In-depth reviews

Citroen Berlingo review - Engines, performance and drive

Typical family SUVs handle better and offer more refinement, but the Berlingo is comfortable and very easy to drive

The Berlingo’s platform is a mish-mash of PSA tech. The rear half is largely unchanged from the old model, allowing for a similarly huge load area, while the front is based on the Peugeot/Citroen EMP2 platform. This section has allowed Citroen to install the latest suite of safety tech and chassis refinements.

The result is that, for the most part, the Berlingo drives more like a car than a van. The steering is light, the turning circle is tight and, while the high centre of gravity makes itself felt during hard cornering, body roll is controlled well enough. There's decent grip and the brakes feel strong and reassuring.

The ride is smooth enough, though the harshest bumps vibrate around the cabin. There’s quite a lot of wind noise at motorway speeds – particularly around the bulky door mirrors.

Engines, 0-60 acceleration and top speed

Under the bonnet, there’s a choice of a 1.2-litre petrol with either 108bhp or 128bhp, and a 1.5-litre diesel in one of two power outputs: 99bhp and 128bhp. The most powerful diesel offers up a useful 300Nm of torque – handy when carrying a full complement of passengers and their luggage. The top-end diesel accelerates from 0-62mph in 11 seconds and on to a top speed of 114mph. The entry-level diesel is a little bit slower on paper, as Citroen says this version has a 0-62mph time of 12.7 seconds.

Whichever fuel you go for, the Berlingo remains fairly smooth and refined; the petrol model is ideal for those who cover shorter distances, while the diesel is great for regular longer trips or towing duties. The 108bhp petrol model’s 11.5-second 0-62mph time translates into decent real world performance, while the linear power delivery makes the Berlingo easy to control at low speeds. Citroen doesn’t quote performance figures for the 128bhp petrol, though we expect this version will be a fair bit faster, as its identically-powered Peugeot Rifter sister car has a claimed 10.9-second 0-62mph time.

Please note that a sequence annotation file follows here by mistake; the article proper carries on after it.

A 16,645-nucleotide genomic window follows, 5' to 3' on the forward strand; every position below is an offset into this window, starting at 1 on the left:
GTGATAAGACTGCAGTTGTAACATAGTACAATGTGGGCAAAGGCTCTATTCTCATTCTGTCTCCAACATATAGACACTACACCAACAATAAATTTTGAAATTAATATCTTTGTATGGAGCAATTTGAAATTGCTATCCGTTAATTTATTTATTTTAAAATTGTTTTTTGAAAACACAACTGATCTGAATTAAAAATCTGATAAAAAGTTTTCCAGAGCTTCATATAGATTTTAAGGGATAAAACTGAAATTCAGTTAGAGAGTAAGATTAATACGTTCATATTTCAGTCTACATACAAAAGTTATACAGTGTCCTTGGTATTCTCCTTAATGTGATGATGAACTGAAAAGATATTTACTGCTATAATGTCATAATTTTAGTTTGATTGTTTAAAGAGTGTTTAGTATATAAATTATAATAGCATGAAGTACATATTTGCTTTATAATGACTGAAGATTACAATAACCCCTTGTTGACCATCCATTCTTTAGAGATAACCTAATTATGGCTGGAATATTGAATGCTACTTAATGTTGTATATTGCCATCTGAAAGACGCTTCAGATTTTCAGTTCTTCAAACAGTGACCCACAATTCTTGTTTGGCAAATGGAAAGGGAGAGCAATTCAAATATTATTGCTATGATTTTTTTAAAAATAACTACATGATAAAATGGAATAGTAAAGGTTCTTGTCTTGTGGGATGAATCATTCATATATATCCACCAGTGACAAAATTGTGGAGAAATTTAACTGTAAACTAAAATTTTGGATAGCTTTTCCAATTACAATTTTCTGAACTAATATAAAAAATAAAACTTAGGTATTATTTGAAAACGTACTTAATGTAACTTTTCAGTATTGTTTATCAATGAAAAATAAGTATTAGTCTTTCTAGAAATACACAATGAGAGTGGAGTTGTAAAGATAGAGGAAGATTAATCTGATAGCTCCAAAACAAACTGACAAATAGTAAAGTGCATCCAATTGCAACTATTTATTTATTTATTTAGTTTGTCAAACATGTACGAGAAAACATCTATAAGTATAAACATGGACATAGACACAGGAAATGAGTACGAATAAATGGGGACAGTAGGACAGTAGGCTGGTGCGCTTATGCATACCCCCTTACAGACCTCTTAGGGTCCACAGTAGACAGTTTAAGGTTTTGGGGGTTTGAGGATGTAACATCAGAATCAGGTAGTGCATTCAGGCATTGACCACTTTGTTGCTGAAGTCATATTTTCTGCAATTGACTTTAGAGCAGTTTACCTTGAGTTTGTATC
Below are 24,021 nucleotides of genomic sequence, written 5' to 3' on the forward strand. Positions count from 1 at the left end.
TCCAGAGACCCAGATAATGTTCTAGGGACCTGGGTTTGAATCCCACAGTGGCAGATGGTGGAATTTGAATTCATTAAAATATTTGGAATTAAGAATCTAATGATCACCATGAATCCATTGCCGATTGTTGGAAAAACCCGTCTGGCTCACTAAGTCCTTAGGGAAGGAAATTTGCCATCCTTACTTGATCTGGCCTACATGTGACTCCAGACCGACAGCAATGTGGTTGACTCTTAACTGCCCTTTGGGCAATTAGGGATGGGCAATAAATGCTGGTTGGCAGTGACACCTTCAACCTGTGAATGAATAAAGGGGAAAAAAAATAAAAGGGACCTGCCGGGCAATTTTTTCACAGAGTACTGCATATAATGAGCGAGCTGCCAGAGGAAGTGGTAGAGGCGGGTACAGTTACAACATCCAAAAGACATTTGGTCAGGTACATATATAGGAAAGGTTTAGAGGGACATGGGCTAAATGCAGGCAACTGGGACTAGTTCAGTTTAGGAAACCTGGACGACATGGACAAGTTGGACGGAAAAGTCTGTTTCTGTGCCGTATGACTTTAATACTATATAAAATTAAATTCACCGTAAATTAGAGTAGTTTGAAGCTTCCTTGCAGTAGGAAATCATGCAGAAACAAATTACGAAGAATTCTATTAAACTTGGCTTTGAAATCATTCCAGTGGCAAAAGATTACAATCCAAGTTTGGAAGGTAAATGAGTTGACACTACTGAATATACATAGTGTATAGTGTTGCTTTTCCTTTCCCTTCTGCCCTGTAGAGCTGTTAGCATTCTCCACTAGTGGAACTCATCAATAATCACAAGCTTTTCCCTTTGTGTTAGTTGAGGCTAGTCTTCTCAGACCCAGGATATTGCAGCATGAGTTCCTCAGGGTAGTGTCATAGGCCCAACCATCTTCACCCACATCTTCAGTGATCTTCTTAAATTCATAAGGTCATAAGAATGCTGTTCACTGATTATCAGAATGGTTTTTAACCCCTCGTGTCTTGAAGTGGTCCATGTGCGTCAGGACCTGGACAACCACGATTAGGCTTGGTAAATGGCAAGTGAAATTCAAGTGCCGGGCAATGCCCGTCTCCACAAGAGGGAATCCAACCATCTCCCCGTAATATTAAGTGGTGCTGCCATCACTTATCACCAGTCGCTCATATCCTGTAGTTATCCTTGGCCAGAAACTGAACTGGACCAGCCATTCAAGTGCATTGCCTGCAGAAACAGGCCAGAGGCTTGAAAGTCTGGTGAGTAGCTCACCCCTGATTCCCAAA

Available gearboxes include a six-speed manual and an eight-speed automatic, though the one you’ll be able to have depends on which engine you go for. The manual is the only gearbox offered on the 108bhp petrol and 99bhp diesel; in contrast, the 128bhp only comes with the auto.

Next Steps

Which Is Best

Cheapest

  • Name
    1.5 BlueHDi 100 Feel M 5dr
  • Gearbox type
    Manual
  • Price
    £20,555

Most Economical

  • Name
    1.5 BlueHDi 100 Feel M 5dr
  • Gearbox type
    Manual
  • Price
    £20,555

Fastest

  • Name
    1.5 BlueHDi 130 Flair M 5dr
  • Gearbox type
    Manual
  • Price
    £23,285

Most Popular

New Vauxhall Crossland Griffin arrives to boost SUV’s appeal
Vauxhall Crossland Griffin
Vauxhall Crossland

New Vauxhall Crossland Griffin arrives to boost SUV’s appeal

The new Vauxhall Crossland Griffin undercuts the SE on price, but adds more equipment
26 Jul 2021
New SsangYong X200 SUV previewed in teaser sketches
SsangYong X200
SsangYong

New SsangYong X200 SUV previewed in teaser sketches

New X200 SUV concept signifies radical new design direction for SsangYong
27 Jul 2021
New McLaren 765LT Spider redefines open-top performance
McLaren 765LT Spider - front action
McLaren 765LT

New McLaren 765LT Spider redefines open-top performance

The drop-top McLaren 765LT Spider takes just 2.8 seconds to sprint from 0-62mph, while it can reach 124mph from rest in 7.2 seconds
27 Jul 2021